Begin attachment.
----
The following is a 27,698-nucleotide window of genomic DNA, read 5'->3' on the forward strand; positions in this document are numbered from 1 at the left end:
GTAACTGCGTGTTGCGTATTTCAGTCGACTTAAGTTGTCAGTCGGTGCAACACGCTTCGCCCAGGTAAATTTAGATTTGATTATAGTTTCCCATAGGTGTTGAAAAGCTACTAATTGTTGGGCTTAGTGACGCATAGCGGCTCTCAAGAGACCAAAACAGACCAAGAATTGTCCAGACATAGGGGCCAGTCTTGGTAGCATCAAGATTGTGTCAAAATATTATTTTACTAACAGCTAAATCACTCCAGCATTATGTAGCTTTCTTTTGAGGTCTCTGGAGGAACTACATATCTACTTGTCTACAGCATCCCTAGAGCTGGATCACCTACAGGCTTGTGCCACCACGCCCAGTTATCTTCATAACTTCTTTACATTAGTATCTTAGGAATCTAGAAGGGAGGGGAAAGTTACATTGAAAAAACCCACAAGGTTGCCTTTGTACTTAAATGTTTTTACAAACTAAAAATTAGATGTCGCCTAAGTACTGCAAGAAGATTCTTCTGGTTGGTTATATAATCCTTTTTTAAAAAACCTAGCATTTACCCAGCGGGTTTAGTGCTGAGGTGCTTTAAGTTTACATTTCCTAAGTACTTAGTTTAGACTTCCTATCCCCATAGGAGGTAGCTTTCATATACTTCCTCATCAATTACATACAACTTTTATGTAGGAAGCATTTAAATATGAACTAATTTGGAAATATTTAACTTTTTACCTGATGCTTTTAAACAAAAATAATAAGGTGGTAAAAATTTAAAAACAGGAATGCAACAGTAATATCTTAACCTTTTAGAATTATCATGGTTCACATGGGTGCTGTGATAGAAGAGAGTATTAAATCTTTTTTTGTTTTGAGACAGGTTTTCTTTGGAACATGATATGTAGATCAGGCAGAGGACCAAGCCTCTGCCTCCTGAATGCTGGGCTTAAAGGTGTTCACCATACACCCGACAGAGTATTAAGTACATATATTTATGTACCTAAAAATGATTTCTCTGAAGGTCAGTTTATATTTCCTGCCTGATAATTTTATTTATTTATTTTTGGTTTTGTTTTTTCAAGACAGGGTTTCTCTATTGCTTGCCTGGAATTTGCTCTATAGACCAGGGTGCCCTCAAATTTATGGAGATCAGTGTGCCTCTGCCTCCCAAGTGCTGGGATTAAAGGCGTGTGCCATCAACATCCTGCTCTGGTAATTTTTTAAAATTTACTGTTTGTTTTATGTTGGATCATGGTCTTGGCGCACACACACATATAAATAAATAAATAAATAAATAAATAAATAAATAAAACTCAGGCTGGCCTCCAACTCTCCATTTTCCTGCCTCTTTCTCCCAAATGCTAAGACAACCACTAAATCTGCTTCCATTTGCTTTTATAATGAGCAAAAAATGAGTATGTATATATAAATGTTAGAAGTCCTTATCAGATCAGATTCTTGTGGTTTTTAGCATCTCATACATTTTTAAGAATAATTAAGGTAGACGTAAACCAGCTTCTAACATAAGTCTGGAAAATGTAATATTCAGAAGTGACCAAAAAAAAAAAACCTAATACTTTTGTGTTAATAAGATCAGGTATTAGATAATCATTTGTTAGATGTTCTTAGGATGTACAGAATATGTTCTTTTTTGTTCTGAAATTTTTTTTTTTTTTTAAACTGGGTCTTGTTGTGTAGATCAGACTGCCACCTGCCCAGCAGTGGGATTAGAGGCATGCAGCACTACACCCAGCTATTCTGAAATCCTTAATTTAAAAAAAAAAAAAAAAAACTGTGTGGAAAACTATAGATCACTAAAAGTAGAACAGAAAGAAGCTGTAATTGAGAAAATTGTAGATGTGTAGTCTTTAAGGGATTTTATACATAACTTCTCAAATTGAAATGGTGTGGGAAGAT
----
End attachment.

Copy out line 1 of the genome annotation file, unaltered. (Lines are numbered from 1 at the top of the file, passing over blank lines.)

The following is a 27,698-nucleotide window of genomic DNA, read 5'->3' on the forward strand; positions in this document are numbered from 1 at the left end: